John’s telling of the Easter story has long had a powerful hold on my imagination. The encounter between Mary Magdalene and the risen Christ continues to coax me deeper into the mysteries of this day. I have written elsewhere about some of the things that strike me about their garden meeting, including how Mary has to decide whether she will try to cling to what she has known, or whether she will accept Jesus’ invitation to leave the garden and proclaim what she has seen this day.
What I find myself pondering this time around, however, is what happens after Mary Magdalene leaves the garden. For her willingness to let go, to step into her new life, and to proclaim what she has seen, the Magdalene becomes known (at least in some quarters) as the “apostle to the apostles.” There’s a wonderful depiction of her apostolic proclamation among the pages of an illuminated manuscript that’s among my favorites. The St. Albans Psalter belonged to a 12th-century Englishwoman named Christina of Markyate, for whom the psalter may have been originally created. Christina lived as an anchoress, a woman called to prayer and solitude. I wonder what this woman, so devoted to the Word, thought about as she pondered this image of Mary Magdalene, telling the good news of the risen Word. Scholars have pointed out that such a depiction of Mary was, in those days, quite rare.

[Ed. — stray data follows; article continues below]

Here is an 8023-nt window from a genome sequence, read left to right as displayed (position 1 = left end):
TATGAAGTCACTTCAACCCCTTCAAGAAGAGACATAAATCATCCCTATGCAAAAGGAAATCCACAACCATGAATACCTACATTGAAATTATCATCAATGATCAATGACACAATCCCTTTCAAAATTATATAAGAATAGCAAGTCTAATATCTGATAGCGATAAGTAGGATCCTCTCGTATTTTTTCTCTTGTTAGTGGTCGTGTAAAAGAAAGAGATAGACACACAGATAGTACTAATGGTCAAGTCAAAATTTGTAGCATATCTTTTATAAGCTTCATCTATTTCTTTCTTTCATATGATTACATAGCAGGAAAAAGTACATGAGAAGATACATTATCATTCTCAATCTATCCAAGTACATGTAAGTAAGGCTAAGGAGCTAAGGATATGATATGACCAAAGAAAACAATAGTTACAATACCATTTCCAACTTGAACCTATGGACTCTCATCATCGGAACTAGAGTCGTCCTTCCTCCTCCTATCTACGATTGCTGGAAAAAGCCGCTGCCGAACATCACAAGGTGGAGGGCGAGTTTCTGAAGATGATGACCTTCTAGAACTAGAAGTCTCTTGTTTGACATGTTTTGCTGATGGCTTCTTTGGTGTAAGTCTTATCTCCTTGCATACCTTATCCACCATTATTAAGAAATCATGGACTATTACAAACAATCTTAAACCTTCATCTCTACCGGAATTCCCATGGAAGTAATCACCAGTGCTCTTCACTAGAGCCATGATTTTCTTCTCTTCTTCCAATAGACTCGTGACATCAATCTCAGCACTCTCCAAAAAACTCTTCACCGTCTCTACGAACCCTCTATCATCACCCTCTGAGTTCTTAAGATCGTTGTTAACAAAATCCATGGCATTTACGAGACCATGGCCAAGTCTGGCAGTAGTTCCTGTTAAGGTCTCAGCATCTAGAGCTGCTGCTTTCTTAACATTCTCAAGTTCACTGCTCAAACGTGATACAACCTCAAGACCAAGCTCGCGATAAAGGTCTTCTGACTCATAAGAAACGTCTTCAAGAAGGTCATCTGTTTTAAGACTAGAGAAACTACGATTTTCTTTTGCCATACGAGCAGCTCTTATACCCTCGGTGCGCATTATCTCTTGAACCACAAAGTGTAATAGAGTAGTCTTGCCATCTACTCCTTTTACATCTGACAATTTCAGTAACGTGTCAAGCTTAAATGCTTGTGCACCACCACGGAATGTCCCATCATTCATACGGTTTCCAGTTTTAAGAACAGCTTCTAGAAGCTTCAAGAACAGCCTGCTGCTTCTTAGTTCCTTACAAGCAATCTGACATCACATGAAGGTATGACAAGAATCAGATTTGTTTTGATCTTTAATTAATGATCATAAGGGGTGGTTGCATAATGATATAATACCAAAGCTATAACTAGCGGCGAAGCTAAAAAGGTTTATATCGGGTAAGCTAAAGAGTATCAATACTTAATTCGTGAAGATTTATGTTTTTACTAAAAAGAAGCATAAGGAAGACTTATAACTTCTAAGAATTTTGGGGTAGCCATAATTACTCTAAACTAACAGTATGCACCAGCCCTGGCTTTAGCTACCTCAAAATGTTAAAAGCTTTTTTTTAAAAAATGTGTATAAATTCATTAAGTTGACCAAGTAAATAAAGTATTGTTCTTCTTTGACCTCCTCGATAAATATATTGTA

Centuries after the fact, the Magdalene’s Easter proclamation contributed to the wonderful legend that she moved to France and became a famous preacher. (Here’s my depiction of that legend; I like to think that after this sermon, Mary went for an espresso and a chocolate croissant. France, you know?) This tale of Mary the French evangelist is one in a cycle of Magdalene legends that are short on evidence but long on power and charm. Though lacking in fact, such legends offer insights into the lasting power of Mary Magdalene to stir questions about her role in the life of Jesus and in the formation of the early church.
Whatever may have become of the Magdalene beyond Easter morning, John’s Gospel clearly tells us that it was to her that the risen Christ first revealed himself, and she was the one he called to carry the news that everything had changed.
On the threshold of this Easter morning, what is the good news that the risen Christ calls you to proclaim? Is there anything you need to release, in order to tell what you have seen?
On this day: blessings, blessings.